The dispensational premillennialist camp has been quite influential in Evangelical circles. Dispensational interpreters are known for four emphases. First, they emphasize the pretribulational rapture of the church. According to this view, “Christ’s return will occur in two stages: the first one for his church, which will be spared the Great Tribulation; the second one in power and glory to conquer his enemies” (Pate 29). As a result, the rapture of the church must occur sometime in Revelation before the beginning of the Great Tribulation. Second, they also emphasize the distinction between ethnic Israel and the church. Therefore, when John speaks about “Israel” in Revelation 7:4, he is speaking about ethnic Israel and not about the church. Third, they are committed to premillennialism. Premillennialists believe that Christ will come back to conquer the Beast (Rev. 19:11-21). After that victory, he will set up his kingdom and rule with his people for 1,000 years. Fourth, dispensational interpreters are generally committed to interpreting prophecies literally. As a result, they usually favor a literal, rather than symbolic, interpretation of the numbers in the book of Revelation.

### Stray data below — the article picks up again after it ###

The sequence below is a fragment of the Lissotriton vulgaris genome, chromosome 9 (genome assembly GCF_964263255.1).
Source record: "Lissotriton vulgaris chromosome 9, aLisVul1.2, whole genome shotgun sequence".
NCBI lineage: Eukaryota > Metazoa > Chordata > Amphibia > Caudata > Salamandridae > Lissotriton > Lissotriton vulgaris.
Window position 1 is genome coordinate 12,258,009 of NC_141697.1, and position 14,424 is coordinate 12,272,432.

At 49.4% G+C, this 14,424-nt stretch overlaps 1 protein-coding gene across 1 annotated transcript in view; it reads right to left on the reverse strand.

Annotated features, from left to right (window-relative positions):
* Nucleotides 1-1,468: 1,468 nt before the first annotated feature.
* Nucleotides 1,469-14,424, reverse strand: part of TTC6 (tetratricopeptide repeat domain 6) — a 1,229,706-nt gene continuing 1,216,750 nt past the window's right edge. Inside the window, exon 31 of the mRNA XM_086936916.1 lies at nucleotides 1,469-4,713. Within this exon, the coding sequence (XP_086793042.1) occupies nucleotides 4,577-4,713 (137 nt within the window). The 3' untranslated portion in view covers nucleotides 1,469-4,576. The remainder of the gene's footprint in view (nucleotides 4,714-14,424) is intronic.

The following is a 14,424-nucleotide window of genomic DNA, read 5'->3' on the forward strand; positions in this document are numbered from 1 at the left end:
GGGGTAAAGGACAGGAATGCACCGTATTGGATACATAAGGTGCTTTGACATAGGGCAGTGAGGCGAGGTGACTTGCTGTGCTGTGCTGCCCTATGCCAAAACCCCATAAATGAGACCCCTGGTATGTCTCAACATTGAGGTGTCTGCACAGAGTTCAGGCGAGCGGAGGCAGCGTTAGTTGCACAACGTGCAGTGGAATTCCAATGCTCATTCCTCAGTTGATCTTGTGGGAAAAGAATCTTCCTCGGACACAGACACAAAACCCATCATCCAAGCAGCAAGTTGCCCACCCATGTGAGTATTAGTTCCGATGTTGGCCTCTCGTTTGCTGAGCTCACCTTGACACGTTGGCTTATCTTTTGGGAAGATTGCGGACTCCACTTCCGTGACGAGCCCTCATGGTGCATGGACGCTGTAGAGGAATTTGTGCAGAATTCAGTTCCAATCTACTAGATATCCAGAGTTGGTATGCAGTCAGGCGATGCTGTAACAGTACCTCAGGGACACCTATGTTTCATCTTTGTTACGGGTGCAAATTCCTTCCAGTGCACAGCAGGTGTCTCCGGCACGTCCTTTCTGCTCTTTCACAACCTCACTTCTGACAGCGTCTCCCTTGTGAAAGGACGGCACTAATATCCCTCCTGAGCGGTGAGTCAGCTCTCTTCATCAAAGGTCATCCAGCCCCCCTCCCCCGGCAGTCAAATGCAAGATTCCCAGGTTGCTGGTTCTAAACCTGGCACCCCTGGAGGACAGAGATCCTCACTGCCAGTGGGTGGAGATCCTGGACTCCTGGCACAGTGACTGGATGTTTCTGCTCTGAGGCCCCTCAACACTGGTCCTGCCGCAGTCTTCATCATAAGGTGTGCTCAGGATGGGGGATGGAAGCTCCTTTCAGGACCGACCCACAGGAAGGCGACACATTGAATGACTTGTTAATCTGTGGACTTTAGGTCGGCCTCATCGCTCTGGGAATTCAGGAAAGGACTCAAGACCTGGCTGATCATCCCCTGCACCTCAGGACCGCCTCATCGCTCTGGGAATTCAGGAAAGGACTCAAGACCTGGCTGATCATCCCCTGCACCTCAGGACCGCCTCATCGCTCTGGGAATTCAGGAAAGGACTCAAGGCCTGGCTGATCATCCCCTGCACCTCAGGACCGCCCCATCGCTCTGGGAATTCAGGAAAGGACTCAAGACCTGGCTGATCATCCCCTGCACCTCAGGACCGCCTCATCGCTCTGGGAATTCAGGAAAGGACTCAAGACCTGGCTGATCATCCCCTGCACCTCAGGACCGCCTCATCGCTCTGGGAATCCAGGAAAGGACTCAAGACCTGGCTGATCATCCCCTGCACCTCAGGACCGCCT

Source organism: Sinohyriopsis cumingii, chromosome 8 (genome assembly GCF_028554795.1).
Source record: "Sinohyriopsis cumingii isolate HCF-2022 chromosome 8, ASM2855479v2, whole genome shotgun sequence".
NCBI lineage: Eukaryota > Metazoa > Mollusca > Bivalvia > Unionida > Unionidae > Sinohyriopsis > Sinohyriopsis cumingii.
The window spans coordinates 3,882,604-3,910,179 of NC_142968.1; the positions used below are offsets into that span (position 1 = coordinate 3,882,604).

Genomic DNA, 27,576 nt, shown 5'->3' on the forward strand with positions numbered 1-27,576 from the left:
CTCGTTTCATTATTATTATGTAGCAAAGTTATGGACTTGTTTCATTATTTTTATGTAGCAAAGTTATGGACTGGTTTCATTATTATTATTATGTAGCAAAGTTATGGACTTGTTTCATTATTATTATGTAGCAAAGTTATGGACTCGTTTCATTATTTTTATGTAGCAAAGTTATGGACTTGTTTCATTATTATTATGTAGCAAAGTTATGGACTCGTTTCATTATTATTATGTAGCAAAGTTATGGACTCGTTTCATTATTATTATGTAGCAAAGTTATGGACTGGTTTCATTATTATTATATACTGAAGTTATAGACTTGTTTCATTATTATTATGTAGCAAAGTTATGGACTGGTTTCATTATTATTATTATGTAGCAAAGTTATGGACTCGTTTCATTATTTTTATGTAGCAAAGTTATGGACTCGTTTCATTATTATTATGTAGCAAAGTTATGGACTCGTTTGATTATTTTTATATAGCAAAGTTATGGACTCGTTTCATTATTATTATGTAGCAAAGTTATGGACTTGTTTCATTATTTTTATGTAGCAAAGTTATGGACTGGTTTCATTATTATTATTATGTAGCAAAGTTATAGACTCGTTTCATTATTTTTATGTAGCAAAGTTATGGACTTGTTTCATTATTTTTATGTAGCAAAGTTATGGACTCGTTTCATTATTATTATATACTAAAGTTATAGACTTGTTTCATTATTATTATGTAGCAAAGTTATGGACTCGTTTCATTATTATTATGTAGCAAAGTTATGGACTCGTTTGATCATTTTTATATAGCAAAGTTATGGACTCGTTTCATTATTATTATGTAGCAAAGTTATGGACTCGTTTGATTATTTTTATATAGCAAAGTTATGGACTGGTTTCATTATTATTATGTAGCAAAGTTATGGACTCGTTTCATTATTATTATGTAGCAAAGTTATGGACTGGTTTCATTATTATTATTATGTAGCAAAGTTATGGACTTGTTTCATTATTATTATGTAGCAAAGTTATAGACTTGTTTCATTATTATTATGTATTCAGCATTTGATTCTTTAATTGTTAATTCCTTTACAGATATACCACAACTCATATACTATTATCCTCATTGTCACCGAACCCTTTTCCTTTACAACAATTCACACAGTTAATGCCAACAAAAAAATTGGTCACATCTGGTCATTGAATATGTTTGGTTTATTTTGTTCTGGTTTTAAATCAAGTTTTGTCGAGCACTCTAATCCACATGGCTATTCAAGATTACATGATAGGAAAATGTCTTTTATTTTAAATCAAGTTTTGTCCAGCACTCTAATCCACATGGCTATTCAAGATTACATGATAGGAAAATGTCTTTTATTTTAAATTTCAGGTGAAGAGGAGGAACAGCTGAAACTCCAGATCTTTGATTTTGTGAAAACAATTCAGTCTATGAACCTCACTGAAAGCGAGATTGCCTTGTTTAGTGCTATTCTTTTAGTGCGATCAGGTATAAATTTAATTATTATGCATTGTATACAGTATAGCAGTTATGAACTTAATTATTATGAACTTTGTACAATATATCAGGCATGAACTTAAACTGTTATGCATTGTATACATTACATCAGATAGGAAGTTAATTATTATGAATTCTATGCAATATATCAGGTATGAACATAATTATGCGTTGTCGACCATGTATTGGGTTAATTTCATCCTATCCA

The dispensationalist camp now has its own subdivisions, which include classical and progressive forms of dispensationalism (Pate 29-30). With the exception of the four emphases listed above, progressive dispensationalists share a good bit of common ground with historic premillennialists. For instance, Pate emphasizes the importance of approaching Revelation with an “already/not yet hermeneutic” (31-34). This allows him to relate some of Revelation’s prophecies to the first century and to the time period before the rapture, including the partial fulfillment of the first six seal judgments (Rev. 6). Dispensationalists who are more traditional are focused more on the future. Revelation’s prophecies find their fulfillment in the future, at the time of the rapture and the glorious return of Christ.1
1 Interestingly, it has been common for dispensational interpreters to interpret the seven letters to the seven churches in a historicist manner. The letters may have a historical referent, but also anticipate “the seven periods of church history from the time of composition to the coming of Christ for the church” (Thomas, Revelation 1-7, 507; see also 505-515).
- C. Marvin Pate, Four Views of the Book of Revelation. Counterpoints. Grand Rapids: Zondervan, 1998.
- Robert L. Thomas, Revelation 1-7: An Exegetical Commentary. Chicago: Moody Press, 1992.
- These paragraphs represent an edited portion of my book:
Paul Hoskins, The Book of Revelation: A Theological and Exegetical Commentary, pp. 33-34 (these pages provide further sources and footnotes that I have omitted above).